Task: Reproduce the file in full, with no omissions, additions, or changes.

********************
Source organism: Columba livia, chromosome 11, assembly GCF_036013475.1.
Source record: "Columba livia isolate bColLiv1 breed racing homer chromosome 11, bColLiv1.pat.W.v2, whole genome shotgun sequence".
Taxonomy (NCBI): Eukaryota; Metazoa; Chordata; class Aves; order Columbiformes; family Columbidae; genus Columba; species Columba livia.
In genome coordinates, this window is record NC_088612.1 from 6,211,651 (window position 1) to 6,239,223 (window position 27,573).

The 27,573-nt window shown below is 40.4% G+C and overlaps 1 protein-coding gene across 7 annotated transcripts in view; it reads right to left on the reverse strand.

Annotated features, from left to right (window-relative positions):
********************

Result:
Source organism: Columba livia, chromosome 11, assembly GCF_036013475.1.
Source record: "Columba livia isolate bColLiv1 breed racing homer chromosome 11, bColLiv1.pat.W.v2, whole genome shotgun sequence".
Taxonomy (NCBI): Eukaryota; Metazoa; Chordata; class Aves; order Columbiformes; family Columbidae; genus Columba; species Columba livia.
In genome coordinates, this window is record NC_088612.1 from 6,211,651 (window position 1) to 6,239,223 (window position 27,573).

The 27,573-nt window shown below is 40.4% G+C and overlaps 1 protein-coding gene across 7 annotated transcripts in view; it reads right to left on the reverse strand.

Annotated features, from left to right (window-relative positions):